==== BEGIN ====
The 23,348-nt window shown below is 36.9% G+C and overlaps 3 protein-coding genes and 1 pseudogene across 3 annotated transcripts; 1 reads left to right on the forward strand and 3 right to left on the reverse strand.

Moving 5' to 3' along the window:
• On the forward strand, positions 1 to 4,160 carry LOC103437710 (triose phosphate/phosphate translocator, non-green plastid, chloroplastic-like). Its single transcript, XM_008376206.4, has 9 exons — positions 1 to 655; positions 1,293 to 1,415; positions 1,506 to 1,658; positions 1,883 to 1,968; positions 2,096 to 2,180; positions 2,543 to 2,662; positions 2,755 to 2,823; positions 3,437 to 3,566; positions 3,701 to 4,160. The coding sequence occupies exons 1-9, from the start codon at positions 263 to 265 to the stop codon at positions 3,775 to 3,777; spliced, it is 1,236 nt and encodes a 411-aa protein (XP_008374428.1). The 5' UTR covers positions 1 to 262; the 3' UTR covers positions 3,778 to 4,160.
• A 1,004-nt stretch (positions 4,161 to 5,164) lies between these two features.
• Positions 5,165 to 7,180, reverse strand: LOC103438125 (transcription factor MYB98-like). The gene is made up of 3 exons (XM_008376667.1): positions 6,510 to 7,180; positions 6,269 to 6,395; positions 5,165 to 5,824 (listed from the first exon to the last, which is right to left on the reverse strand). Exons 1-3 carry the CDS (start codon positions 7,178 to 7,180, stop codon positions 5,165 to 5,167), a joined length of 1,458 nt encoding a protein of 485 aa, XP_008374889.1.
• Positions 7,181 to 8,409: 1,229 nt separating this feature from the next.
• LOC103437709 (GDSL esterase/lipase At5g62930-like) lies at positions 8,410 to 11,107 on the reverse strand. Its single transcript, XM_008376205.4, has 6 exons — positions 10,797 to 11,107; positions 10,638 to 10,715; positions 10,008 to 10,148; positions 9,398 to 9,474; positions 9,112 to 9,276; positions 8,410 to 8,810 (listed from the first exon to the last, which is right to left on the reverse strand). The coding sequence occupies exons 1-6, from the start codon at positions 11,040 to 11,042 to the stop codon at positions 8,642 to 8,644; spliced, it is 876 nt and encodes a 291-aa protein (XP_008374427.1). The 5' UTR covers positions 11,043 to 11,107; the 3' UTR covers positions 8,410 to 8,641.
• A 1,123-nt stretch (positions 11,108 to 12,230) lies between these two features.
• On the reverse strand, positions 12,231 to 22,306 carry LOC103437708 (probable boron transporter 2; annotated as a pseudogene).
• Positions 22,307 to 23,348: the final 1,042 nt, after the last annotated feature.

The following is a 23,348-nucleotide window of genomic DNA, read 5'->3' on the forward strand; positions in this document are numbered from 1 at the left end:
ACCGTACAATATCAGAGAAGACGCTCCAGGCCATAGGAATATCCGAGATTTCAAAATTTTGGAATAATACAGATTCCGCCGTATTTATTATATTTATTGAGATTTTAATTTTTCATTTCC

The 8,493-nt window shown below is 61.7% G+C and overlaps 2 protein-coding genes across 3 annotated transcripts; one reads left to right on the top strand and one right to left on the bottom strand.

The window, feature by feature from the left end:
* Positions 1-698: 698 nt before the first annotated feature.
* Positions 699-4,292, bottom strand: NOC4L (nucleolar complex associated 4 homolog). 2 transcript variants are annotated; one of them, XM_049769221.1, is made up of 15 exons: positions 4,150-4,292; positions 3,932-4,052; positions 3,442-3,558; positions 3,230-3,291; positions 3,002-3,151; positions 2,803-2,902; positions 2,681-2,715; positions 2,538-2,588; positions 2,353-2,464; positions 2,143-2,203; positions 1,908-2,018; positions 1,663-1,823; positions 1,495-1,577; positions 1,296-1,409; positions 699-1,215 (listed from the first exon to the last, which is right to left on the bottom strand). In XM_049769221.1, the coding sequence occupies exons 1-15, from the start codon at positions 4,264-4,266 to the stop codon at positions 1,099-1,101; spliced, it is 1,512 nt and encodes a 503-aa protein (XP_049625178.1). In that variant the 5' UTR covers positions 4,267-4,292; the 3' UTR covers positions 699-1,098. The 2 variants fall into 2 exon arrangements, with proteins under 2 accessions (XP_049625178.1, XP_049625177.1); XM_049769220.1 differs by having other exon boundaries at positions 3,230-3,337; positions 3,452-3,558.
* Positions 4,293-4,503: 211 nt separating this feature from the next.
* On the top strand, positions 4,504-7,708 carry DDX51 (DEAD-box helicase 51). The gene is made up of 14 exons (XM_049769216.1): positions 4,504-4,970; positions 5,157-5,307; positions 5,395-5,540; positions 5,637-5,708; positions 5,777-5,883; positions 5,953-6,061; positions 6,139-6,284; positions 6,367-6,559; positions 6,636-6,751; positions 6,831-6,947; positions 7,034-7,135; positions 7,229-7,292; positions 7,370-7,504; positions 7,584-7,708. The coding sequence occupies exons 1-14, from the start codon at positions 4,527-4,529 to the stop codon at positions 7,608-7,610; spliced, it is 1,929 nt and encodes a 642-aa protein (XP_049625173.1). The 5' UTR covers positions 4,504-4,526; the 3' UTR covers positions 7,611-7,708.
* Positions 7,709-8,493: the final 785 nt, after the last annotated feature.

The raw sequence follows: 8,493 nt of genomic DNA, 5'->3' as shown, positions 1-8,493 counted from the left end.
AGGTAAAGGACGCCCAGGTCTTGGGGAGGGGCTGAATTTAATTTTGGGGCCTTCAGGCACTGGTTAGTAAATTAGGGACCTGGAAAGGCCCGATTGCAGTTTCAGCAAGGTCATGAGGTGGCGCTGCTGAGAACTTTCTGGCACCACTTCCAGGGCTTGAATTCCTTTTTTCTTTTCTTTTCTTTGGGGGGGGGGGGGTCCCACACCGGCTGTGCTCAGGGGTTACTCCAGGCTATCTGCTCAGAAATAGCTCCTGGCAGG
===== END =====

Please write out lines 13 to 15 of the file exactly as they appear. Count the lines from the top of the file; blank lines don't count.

The 8,493-nt window shown below is 61.7% G+C and overlaps 2 protein-coding genes across 3 annotated transcripts; one reads left to right on the top strand and one right to left on the bottom strand.

The window, feature by feature from the left end:
* Positions 1-698: 698 nt before the first annotated feature.